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RobbingReality

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FWIW, last year when I interviewed at Mercy, I was told that the residents weren't a primary provider.

I graduated from St. V's a year ago and can gaurantee you that as the physician on the helicopter you are the primary provider. You place chest tubes, manage lines, intubate, make the call if the helicopter stays or goes. You can not fly until you go through multiple flight simulations including live water training. If you want the lifeflight physician experience it is the real deal.
 

Birdstrike

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As a former paramedic, I would not go to any program that REQUIRED residents to fly, ...flying patients with borderline indications for HEMS is abundant. Most important is that US HEMS is VERY dangerous (but not so much outside the US). Helicopters are falling from the sky too frequently for me to climb in to one as a crew member. ..
I was going to put this anecdote into one of my longer posts, or my book. Maybe I still will. But I'll drop it right here, since it's appropriate for this discussion. 100% true story, no artistic license use:


One morning, I get into work for the 7 am shift. It's a sh--y, rainy morning with lots of cloud cover. As I walk into the main ED module and say hello to everyone, the night doc say to me, "By the way, don't wast any time trying to call the chopper. They can't find it."

I was like (eyes bulging out), "They can't FIND it? Uh...okay. That's never good. I guess anyone that needs to ship, goes by ground, then."

Often, this particular chopper wouldn't fly in bad weather. Well, this night they had dropped patient off (sick child) and were headed back to their base airport. Some storms had developed in the area and the possibility of staying overnight at the destination facility was discussed. The pilot decided, to say f--- it, and head back through the weather. Well, halfway back, it got a little dicier than expected and the pilot decided to divert to an airport in between. The end result was that they did find the chopper. What they found was a pile of ashes and burned up metal.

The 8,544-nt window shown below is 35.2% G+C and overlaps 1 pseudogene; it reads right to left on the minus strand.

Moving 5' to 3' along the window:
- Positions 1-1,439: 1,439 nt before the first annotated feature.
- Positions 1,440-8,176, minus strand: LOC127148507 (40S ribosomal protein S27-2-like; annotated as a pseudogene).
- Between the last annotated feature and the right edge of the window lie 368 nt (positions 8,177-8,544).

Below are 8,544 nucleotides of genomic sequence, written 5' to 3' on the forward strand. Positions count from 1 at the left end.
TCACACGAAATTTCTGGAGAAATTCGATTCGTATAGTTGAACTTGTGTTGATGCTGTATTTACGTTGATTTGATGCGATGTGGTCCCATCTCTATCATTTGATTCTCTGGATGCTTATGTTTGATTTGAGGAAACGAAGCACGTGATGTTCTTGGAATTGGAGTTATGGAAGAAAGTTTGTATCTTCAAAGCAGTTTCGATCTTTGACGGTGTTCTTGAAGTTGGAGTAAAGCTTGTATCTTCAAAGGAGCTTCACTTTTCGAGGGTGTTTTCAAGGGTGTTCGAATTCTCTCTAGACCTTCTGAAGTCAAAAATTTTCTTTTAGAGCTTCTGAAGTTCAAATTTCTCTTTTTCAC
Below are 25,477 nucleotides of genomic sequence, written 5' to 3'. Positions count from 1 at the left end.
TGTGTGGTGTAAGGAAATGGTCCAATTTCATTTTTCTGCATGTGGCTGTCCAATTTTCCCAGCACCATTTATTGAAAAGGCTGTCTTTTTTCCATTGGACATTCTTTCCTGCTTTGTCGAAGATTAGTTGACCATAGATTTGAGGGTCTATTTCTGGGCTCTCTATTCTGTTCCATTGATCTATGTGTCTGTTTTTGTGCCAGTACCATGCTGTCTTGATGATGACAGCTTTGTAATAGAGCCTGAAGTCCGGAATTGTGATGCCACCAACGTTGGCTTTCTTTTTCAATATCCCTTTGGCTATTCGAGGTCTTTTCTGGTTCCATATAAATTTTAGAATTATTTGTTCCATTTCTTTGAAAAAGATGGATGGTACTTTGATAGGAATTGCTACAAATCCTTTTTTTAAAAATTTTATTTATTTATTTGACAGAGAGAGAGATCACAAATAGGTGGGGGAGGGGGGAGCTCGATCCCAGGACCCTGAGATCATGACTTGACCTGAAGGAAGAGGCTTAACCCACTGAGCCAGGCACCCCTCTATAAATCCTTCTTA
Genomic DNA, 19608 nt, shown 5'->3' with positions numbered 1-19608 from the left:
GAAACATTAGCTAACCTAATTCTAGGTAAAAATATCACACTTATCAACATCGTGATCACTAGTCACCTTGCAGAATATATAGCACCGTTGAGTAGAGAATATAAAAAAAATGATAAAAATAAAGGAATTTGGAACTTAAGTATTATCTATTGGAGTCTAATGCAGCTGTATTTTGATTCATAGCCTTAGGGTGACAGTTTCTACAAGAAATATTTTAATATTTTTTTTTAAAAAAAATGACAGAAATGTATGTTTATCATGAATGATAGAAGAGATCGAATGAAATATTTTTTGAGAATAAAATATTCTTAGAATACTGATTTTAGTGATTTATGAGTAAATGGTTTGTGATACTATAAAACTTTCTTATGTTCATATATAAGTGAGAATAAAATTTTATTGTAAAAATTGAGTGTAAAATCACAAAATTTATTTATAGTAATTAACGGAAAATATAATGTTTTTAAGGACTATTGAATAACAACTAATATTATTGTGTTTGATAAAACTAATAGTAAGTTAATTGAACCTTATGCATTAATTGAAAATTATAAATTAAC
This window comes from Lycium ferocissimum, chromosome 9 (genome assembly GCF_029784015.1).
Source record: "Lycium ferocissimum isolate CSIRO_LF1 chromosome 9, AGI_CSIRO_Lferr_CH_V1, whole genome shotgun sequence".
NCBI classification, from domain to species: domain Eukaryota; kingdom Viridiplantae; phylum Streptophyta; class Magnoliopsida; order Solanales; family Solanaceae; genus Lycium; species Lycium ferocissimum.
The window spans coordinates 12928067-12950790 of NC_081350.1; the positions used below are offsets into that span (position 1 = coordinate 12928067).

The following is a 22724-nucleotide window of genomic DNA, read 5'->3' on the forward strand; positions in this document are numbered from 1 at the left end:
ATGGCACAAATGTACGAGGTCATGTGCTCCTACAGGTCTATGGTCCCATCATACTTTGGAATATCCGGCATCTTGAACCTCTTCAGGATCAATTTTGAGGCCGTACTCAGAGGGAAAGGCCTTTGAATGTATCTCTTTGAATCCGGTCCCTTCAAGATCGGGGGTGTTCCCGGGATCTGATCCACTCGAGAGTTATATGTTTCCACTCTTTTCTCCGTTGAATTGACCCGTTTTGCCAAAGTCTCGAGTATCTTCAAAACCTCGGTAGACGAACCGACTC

It seemed like a pretty nice crew, too, though I didn't know them too well. Flight-nurse mom with kids. Youngish paramedic. Pilot around 40-45. This was about 6 years ago. It was a pretty bad run for air ambulances there for awhile.





.





"FAA Initiatives to Improve Helicopter Air Ambulance Safety"

https://www.faa.gov/news/fact_sheets/news_story.cfm?newsId=15794
 
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alpinism

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FWIW I'd agree that unless you're interested in flying after residency (US/overseas) or becoming an EMS director (FD/air transport), going to a program with a flight requirement is probably a waste of time for the most part. There is some benefit however to being able to gain the extra autonomy that comes with managing pts in the field w/ no attending backup (or so i've heard).